DJI is currently working with industry bodies and is exploring the possibility of subjecting existing drone models to a process that will verify if they can have a classification applied retroactively. Once this is completed, a list of existing drones and their ranking will be published on the DJI website.

Recent rumors suggested that there would be a European version of the Mavic 3, weighing less than 900g, which would eventually earn it a Cx label. But it has not yet been decided whether or not these drones will need to receive hardware and / or firmware upgrades, and whether these will need to be done by DJI, the authorized dealers or the owners themselves.

Drone operators in the United States need not worry about this new European legislation, although there is one thing that American drone operators will have to do from 2023. From 2022, all New drones weighing more than 250g / 0.55lbs will need to be equipped with equipment to broadcast the location of the drone and the operator. While from 2023 when the new law comes into effect, older drones will need to be fitted with a broadcast module, otherwise it will be illegal to fly in the vast majority of situations.

The alternatives

I love drone photography and video, but I’m starting to think that a model that’s more compact and lighter than the Mavic 2 Pro, like the DJI Air 2S, could be a solid alternative.

Thanks to its 20MP 1in sensor, the Air 2S can certainly take great photos and videos in good light (see my review images below), and that’s almost half the supposed weight of the Mavic 3 at 595g. The only significant downgrade of the Mavic 2 Pro would be the loss of an adjustable aperture, which is admittedly incredibly useful when shooting video.

Then there is the DJI Mini 2, which could be considered the ultimate portable drone thanks to its incredibly small size and weight of just 249g. You’ll hardly notice it in your kit bag, and the ability to shoot 4K videos and 12MP photos thanks to the 1 / 2.3-inch sensor is certainly appealing. Of course, that’s quite a steep drop off compared to a 1-inch sensor, and the inability to shoot D-Cinelike or D-Log videos is another big downgrade.

All of this shows that there is no perfect solution. Solving a problem with an alternative drone model results in another degradation or concession. So while these two relatively new DJI drones solve the size and weight problem, they’re nowhere near as feature rich as the DJI Mavic 3.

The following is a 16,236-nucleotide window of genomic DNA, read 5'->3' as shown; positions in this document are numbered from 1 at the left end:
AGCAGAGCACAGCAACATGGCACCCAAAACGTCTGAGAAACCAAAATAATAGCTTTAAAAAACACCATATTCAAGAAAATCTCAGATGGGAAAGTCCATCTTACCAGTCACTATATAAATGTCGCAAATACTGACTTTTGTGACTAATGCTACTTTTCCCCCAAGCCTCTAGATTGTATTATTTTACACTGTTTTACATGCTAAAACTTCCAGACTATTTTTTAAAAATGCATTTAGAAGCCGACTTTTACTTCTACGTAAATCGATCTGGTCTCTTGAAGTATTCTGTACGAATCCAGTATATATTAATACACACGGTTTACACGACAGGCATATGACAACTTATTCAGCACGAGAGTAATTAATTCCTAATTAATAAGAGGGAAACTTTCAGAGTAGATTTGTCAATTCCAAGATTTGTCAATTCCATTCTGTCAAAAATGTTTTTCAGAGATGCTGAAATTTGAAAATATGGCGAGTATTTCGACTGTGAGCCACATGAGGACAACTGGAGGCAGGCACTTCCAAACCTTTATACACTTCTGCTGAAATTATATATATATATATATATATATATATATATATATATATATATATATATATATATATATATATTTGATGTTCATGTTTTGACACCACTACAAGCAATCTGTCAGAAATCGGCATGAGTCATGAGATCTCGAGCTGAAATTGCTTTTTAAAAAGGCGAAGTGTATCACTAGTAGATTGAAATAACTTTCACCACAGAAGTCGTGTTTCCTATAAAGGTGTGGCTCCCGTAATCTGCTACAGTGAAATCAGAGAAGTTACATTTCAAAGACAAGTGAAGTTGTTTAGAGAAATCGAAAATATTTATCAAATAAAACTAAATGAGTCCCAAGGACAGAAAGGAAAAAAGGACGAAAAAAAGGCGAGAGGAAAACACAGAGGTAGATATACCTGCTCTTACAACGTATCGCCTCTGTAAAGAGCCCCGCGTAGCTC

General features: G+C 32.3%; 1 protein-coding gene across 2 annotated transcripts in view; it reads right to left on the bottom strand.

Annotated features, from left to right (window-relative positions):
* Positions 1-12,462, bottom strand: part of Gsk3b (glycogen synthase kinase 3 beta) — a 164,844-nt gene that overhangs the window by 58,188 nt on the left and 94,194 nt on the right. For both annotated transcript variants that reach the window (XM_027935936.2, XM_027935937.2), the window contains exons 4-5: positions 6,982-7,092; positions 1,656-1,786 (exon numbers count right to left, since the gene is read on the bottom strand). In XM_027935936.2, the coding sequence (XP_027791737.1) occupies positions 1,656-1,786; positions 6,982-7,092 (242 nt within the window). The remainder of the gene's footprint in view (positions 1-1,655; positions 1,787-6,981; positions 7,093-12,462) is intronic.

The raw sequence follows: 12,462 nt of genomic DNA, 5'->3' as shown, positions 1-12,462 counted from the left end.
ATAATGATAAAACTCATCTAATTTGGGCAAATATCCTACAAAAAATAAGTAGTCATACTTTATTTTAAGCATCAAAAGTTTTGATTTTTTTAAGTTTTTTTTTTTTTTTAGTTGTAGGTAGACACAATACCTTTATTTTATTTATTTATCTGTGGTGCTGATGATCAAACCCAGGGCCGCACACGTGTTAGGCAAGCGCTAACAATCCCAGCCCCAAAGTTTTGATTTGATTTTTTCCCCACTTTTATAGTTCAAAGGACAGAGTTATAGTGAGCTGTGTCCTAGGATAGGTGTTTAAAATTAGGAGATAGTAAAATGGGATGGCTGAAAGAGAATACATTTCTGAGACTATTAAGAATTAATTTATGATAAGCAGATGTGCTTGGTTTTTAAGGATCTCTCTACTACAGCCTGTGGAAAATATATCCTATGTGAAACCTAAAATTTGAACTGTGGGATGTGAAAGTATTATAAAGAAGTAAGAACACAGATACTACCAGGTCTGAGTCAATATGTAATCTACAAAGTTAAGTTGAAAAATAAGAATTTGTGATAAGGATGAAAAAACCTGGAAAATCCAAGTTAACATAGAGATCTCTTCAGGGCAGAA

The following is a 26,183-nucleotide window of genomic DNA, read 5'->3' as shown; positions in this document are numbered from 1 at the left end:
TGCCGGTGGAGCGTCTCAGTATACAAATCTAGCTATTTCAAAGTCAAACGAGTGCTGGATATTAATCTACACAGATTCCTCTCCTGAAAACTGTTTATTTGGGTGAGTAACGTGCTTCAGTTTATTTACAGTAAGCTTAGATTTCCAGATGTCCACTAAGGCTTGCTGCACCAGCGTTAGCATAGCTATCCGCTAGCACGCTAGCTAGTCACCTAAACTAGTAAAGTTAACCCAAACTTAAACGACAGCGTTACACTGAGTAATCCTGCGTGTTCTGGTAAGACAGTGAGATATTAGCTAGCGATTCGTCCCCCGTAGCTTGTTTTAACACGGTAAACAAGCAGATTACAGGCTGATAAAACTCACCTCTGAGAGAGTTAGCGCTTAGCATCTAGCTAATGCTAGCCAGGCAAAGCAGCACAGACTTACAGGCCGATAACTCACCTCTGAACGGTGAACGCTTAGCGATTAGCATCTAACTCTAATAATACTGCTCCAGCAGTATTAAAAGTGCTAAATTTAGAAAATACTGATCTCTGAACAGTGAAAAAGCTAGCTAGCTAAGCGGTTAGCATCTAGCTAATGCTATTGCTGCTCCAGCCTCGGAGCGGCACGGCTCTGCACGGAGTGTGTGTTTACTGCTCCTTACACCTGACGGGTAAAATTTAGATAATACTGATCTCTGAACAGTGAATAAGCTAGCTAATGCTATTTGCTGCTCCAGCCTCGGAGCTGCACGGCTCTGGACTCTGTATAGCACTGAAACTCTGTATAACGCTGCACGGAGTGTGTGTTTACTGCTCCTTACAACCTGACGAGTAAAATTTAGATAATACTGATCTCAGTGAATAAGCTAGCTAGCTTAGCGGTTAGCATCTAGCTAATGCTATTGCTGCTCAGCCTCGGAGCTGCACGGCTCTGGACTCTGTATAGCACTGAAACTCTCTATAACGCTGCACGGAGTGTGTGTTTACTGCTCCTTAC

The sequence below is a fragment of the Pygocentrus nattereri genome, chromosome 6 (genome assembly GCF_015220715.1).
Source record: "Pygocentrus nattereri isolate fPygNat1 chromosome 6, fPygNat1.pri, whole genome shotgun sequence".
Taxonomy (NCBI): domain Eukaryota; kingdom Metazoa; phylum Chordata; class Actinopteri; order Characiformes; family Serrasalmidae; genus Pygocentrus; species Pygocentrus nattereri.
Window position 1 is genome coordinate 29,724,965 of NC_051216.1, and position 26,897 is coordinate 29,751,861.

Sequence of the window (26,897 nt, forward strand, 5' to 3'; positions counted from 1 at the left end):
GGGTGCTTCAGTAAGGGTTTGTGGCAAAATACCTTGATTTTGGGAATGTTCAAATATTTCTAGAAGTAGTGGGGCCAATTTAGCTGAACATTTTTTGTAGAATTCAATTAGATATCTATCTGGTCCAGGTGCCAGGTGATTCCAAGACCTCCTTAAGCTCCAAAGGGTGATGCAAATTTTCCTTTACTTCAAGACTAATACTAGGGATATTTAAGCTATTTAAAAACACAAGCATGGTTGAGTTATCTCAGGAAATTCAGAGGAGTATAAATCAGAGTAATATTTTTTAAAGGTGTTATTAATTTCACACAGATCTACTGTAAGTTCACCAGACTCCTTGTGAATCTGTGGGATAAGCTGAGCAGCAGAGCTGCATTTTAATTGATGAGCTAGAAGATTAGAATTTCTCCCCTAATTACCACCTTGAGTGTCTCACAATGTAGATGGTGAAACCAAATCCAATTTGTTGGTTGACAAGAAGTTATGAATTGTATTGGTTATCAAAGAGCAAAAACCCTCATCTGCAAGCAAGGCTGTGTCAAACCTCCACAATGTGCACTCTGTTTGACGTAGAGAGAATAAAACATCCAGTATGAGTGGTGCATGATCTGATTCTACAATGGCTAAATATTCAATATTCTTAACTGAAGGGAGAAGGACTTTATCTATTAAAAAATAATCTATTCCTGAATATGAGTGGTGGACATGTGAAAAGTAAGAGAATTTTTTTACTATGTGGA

Air of uncertainty

Like the recent Sony A7 IV camera, it also looks like the DJI Mavic 3 could go up a price bracket as well, if the rumors are correct.

While this may prove to be incorrect, speculation by Drone Media Technology suggests that the basic DJI Mavic 3 package will cost € 2,150, with the Mavic 3 Fly More Combo costing € 2,900. This means the DJI Mavic 3 will likely start at around $ 2,049 / £ 1,899 / AU $ 3,499 – if so, that would be a jump from the introductory price of $ 1,599 / £ 1,349 / $ 2,499 for the Mavic 2 Pro.

One final factor in my procrastination is that the DJI Mavic 3 launches so close to Black Friday sales, which officially start on November 26th. We’re extremely unlikely to see any discounts on the Mavic 3 itself, assuming it arrives on November 5th, but price drops on other drones I’m considering are entirely possible.

A possible image of the DJI Mavic 3 drone

(Image credit: WinFuture)

Last year, DJI’s “Black Friday Sale” ran from November 20-30, so if it follows the same format this time around, we can expect to know what Black Friday drone deals it has in store from November 19, just a few weeks. after the launch of Mavic 3. Sure, that might be enough to get the first Mavic 3 pre-orders to sell out, but it’s a risk I’m probably willing to take.

The Mavic 3 looks like an incredible drone – the best prosumer drone DJI has produced to date – but that the attractive specs and features are worth carrying that weight, from my perspective is a really difficult decision. And without knowing yet whether the drone will have a CE Class ID to comply with upcoming regulations, the air of uncertainty will likely keep my wallet well buried in my pocket – for now.